Re: [websec] Fwd: New Version Notification for draft-ietf-websec-key-pinning-03.txt

Chris Palmer <> Fri, 19 October 2012 01:15 UTC

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To: Tom Ritter <>
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Subject: Re: [websec] Fwd: New Version Notification for draft-ietf-websec-key-pinning-03.txt
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On Wed, Oct 17, 2012 at 7:23 AM, Tom Ritter <> wrote:

> Section 2.3 "Noting Pins":
> I wonder if it is worth moving "The UAs MUST ignore Public-Key-Pins
> response header fields received on HTTP (non-HTTPS) connections."
> outside the criteria to be unambiguous that a client should not
> "discard any previously set Pinning Metadata" if it receives the
> header over HTTP.  Or if it's reasonable enough to assume no one would
> get confused.

I think it's reasonable enough. However I did add this:

"""The UA MUST note the pins if and only if it received the
Public-Key-Pins response header field over an error-free TLS
connection. The UAs MUST ignore Public-Key-Pins response header fields
received on HTTP (non-HTTPS) connections and on HTTPS connections that
are not error-free."""

to (hopefully) resolve this:

> Similarly, I wonder if there was some situation that could result in
> an attacker-induced 'errored' TLS connection that still sent the
> header, resulting in the data being discarded...


> Section 2.4: "Validating Pinned Connections":
>    For the purposes of Pin Validation, the UA MUST ignore
>    certificates who SPKI cannot be taken in isolation and superfluous
>    certificates in the chain that do not form part of the validating
>    chain.
> I know I just modified this, but the second phrase just hit me.
> Because path construction is non-standard, could a client wind up in a
> situation where the site pinned to CA_Alice, with the intended path
> CA_Alice -> CA_Bob -> Intermediate -> Leaf; but because CA_Bob was
> trusted, the ultimate validating chain was simply CA_Bob ->
> Intermediate -> Leaf?  I'm not sure what the right way to counteract
> that would be...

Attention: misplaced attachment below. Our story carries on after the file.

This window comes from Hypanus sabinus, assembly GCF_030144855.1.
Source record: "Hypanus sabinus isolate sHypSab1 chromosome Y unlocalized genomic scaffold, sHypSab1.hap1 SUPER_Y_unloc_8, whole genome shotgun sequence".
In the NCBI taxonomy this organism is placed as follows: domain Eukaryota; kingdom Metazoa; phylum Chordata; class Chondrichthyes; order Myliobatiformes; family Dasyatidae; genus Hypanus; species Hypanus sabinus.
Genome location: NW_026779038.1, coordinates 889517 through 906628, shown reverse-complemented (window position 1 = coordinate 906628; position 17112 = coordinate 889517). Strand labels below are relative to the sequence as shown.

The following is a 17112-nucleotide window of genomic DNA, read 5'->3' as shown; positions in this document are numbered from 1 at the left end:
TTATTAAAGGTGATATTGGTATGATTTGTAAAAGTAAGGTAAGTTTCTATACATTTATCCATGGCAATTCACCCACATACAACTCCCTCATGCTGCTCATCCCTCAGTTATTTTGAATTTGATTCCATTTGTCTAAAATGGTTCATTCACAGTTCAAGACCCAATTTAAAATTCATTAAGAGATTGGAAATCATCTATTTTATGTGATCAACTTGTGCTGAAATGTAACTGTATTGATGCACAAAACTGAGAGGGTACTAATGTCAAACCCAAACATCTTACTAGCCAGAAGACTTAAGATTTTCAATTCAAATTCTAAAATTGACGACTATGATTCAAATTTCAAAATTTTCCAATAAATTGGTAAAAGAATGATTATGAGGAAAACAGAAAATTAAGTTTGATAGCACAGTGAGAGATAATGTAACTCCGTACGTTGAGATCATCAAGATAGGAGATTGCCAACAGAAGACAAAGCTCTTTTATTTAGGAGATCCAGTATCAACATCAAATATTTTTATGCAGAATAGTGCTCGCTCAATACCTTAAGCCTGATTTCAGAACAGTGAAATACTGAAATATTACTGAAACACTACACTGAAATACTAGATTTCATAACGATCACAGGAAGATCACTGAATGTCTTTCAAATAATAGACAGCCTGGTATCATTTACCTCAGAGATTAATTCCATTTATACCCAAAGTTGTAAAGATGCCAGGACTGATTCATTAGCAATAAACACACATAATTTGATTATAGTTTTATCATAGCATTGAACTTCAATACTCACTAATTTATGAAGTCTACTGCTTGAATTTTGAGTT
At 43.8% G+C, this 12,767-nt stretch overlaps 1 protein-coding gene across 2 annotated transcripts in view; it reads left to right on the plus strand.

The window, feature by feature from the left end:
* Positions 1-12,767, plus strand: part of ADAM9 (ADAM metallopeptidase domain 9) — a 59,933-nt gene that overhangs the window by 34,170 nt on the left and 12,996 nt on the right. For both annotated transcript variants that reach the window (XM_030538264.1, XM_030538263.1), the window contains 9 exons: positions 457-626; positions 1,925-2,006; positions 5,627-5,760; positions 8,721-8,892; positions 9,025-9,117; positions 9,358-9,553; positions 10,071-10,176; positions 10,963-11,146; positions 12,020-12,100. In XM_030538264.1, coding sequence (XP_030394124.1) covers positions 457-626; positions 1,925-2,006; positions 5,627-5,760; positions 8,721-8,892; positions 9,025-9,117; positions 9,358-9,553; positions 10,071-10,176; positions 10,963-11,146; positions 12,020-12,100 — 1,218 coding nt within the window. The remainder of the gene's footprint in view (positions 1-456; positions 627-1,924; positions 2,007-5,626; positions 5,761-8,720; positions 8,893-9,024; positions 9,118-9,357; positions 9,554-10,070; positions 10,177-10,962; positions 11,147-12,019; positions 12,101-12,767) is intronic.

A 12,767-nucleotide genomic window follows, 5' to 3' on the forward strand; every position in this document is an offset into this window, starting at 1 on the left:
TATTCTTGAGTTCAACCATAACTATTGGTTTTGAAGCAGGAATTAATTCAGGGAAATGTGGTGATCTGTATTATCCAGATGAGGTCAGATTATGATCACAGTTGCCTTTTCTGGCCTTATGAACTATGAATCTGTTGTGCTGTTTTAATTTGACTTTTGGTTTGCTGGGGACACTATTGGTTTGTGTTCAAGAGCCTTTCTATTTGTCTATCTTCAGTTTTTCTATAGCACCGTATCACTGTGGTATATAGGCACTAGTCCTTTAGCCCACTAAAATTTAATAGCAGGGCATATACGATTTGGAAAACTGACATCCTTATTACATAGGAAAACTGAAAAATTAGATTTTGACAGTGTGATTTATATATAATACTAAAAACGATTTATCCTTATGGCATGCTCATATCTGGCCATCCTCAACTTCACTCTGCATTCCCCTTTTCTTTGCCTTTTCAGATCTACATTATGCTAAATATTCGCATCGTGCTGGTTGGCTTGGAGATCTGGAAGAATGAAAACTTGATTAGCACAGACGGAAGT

Yes, Ryan raised this hilarious point to me a while back, and now I
see he has responded to your question here on the list.

So, it's a strong motivating factor for a report-only mode. I've
created an issue tracker entry and a discussion thread for that.

> 2.5: "Pin Validity Times"
> I find the "current + current - initial" / "(b) the amount of time the
> pin has been noted" item confusing, and am not sure what it means from
> reading only the draft.  If I'm not the only one, it might be worth
> clarifying.

Yes, even after a lot of thought I am still undecided about this. I
see several possible approaches:

(a) simply have the validity time be the same as for HSTS;
(b) the same as HSTS but with a 30-day maximum;
(c) the current attempt to mirror TACK, except clarified and with examples; or
(d) something else.

Of these, I think I currently like (b) best. Thoughts?

> 2.6.  "Interactions With Preloaded Pin Lists"
> If closing private browsing mode or clearing saved data also clears
> preloaded pins (and I think it should),

I think you mean "clears dynamic pins"? In Chromium's Incognito, any
accrued dynamic pins will be lost when you close your last Incognito
window. (If not, that is a bug and you can assign it to Also, in Chromium, when you clear browsing
history, chrome://chrome/settings/clearBrowserData, *and you select
"from the beginning of time"* (or presumably any time that predates
when your HSTS data is from), your HSTS metadata (e.g.
~/.config/chromium/Default/TransportSecurity) is indeed wiped clean.
That was true last time I checked, on 7 May 2012. Again, if you find
otherwise, assign me a bug.

> this would cause a revert to
> the preloaded pins, which may break sites.  A workaround may be to
> disable a preloaded pin if a new pin is seen, and keep that disabled
> even after the saved data wipe/private browsing mode close.

Good point. I'll add a note to that effect and ship it in the next draft.

> To prevent using this as a backdoor into tracking,

I don't consider the implicit tracking cookie problem to be solvable.
I think EFF's Panopticlick conclusively shows that it cannot be
solved. Tracking with HSTS and HPKP metadata would be a notably noisy
and inefficient way to implicitly track people; much "better" methods
exist now and always will. See just as a
random example...

> the preloaded pins
> should be sanity checked for "Is this organization likely to abuse the
> feature."

I suppose we could press the Safe Browsing list into service for this
(and data and API for that are open), but it's a stretch. SB is about
malware and phishing, which is a different thing than implicit

It could at best be a "UAs MAY choose to ignore HSTS and pinning
metadata for certain sites... a mechanism to do so is beyond the scope
of this I-D..." thing.

> Again, excited about this - thanks for the work.

Thank you for all your help!